'Tis The Season To Bust The Cold Myth

Brea from Colorado Writes:

It’s the cold and flu season and I am concerned about my two children. They are in school where kids are constantly getting sick. What preventative measures can I take to help them stay healthy during this season? Should they be out playing in the cold weather?

Dear Brea,

It is that time of year again and so many of us believe the old tales that have been passed down to us from our families and not from medical research. I want to help bust some of the myths that we typically hear and give you some real solutions on how to create a healthy environment for your family during the season.

Here are some of the basics:

1. Avoid The Cold Air, It Will Make You Sick!
Even though we call it a “cold”, the low temperatures won’t make you sick. I somehow was always drawn to be outside in the cold air as a child. I tended to have bronchial infections, as a child and the cold air always made it feel better. Of course, my family always advised against it. However, medical research tells us that cells that fight infection actually increase if you go out into the cold air. And according to the National Institute of Allergy and Infectious Diseases, cold viruses increase best at 91 degrees. The cold can actually be an immune booster.

2. Don’t Exercise In Cold Weather
We have always heard not to sweat in the cold, as we can get sick! Research published in Medicine and Science in Sports and Exercise tells us that performance can actually increase in colder temperatures. Endorphin levels spike harder which increases performance and advances the immune system. So letting your kids play outside in the snow making snowmen and sledding may be therapeutic for them!

3. Make Sure To Wear That Toboggan! 
There has been a theory that you need to wear a hat when it is cold outside because most of the heat in the body is lost through the head. Not true. Wearing a hat can help keep you warm but will not be causing hypothermia anytime soon. Heat can be lost from any part of the body that is exposed, not just the head.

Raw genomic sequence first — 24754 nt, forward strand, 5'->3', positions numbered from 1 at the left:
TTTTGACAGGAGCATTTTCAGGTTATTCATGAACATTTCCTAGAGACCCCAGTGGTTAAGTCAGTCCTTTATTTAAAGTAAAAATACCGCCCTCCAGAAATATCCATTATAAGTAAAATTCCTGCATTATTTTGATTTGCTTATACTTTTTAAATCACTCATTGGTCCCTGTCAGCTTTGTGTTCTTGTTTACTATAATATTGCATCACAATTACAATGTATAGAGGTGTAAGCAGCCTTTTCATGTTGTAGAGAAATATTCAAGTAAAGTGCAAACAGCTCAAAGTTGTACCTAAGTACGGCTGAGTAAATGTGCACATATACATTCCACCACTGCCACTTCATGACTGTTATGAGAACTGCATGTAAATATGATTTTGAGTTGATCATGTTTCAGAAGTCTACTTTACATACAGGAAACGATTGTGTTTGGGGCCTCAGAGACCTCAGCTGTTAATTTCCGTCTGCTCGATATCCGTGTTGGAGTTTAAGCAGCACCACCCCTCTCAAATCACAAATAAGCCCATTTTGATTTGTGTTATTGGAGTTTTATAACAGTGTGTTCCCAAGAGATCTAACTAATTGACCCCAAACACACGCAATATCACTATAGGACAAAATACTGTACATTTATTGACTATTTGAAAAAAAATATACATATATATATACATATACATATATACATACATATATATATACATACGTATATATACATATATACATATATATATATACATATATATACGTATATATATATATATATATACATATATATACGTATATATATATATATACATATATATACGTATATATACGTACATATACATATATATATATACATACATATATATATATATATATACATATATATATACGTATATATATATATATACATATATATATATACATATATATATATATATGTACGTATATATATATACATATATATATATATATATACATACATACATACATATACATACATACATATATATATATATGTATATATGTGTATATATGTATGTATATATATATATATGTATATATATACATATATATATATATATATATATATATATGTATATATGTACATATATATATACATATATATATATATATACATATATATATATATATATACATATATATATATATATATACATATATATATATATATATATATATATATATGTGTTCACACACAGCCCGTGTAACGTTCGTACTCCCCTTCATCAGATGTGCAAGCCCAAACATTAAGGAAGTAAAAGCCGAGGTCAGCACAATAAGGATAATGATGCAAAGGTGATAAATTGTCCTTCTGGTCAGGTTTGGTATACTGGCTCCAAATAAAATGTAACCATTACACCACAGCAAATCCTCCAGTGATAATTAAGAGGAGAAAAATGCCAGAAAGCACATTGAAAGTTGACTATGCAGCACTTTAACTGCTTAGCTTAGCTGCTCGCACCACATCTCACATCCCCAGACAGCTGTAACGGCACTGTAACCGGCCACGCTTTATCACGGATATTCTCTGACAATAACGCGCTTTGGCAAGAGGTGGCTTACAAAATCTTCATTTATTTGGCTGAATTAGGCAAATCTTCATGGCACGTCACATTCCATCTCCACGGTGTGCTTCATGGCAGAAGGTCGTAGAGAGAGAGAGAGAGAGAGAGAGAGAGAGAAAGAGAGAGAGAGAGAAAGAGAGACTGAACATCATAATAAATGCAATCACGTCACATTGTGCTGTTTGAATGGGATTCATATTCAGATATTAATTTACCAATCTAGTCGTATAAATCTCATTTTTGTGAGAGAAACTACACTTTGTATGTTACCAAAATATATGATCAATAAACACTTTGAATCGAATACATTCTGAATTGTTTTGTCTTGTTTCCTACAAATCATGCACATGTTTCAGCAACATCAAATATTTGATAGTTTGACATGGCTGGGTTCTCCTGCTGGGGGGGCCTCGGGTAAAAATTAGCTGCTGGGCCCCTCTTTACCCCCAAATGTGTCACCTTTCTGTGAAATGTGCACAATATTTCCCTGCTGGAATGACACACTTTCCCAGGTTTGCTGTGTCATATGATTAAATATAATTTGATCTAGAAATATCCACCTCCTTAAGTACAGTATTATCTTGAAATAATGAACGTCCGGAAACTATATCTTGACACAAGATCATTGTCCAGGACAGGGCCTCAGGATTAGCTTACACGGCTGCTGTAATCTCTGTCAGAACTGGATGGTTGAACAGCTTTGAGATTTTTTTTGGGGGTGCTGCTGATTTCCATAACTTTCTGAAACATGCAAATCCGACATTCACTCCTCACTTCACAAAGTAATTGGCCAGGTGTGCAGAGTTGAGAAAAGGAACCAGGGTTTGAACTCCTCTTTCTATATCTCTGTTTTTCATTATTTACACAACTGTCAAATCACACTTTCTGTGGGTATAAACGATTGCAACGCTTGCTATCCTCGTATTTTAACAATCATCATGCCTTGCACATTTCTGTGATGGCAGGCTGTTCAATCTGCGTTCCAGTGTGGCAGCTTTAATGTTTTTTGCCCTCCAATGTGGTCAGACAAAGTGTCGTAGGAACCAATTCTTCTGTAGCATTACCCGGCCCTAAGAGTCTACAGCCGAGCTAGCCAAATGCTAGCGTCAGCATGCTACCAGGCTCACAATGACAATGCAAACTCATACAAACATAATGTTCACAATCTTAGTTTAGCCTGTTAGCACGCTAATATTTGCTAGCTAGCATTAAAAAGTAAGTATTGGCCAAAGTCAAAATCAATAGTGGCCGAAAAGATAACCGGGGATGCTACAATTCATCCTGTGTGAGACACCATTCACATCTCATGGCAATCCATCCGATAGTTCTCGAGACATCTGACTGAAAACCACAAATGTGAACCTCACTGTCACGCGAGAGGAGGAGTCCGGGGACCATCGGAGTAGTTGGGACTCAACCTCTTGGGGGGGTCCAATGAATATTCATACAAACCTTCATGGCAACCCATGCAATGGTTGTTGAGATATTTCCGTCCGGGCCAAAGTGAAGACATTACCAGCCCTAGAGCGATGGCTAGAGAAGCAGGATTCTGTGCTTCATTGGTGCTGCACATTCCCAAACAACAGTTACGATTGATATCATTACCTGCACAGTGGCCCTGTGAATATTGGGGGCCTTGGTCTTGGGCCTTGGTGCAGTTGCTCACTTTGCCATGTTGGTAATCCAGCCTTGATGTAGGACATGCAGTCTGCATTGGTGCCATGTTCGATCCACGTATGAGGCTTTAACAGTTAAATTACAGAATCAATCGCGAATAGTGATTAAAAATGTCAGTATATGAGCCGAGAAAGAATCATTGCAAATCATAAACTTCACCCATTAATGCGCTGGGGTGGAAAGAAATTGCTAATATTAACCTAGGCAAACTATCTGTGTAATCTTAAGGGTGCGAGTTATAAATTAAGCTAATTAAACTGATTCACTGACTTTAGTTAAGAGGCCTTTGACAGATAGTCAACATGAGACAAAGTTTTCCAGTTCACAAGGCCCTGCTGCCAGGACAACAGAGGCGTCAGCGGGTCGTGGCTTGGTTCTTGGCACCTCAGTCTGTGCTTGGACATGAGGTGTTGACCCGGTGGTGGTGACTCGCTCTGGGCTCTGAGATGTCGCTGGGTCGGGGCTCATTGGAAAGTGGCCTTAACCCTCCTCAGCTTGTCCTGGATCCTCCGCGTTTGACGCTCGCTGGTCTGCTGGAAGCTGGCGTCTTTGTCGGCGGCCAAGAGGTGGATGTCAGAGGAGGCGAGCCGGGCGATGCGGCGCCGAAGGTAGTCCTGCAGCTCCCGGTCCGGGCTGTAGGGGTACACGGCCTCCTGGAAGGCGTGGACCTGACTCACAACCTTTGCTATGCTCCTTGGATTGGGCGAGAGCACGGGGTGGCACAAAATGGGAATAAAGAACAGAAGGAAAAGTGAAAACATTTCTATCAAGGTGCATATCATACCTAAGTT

4. ”Drink Your Juice” To Prevent Colds
This has been around forever. We think juice equals vitamin C. Great for the immune system, right? Maybe. Juice can be loaded with sugar and can be as challenging to the immune system at times. Eating an entire orange is different than drinking orange juice. When the immune system is low, it is a great option to get your vitamin C through whole food sources and make sure to avoid any added sugars. I like taking the entire fruit and blending them in a high-speed blender to make sure you are getting all the nutrients as fresh as possible. Many organic juicing companies are providing this type of juice in the marketplace now. There was a study in 2013 from the University of Helsinki that showed that increased vitamin C could help at the early sign of some cold symptoms.

5. A Hot Toddy Will Do The Trick  
I have seen parents give their kids small amounts of alcohol to help “boost” the immune system and help with sleep. This may not be the best option. Many researchers advise against this and the reason is quite clear. The alcohol will cause the blood to rush toward the skin and away from vital organs. This can decrease the nutrition that needs to be getting to key areas for proper healing. Also, alcohol is a depressant to the immune system and may slow down the healing process.

Typically to keep your kids healthy during the winter months it is sticking with the basics. Most pediatricians and health care practitioners adhere to these keys below.

1.Eat plenty of fruits and vegetables

2.Get proper rest

3.Consider including Vitamin D3, Multi-Vitamin, probiotics, and fish oil in their daily routine

4.Wash their hands frequently

5.Consider essential oils to keep the immune system strong. Theaves, peppermint, and oregano are great all-around options.

6.Drink plenty of water and unsweetened teas.

7.Avoid sugar as much as possible

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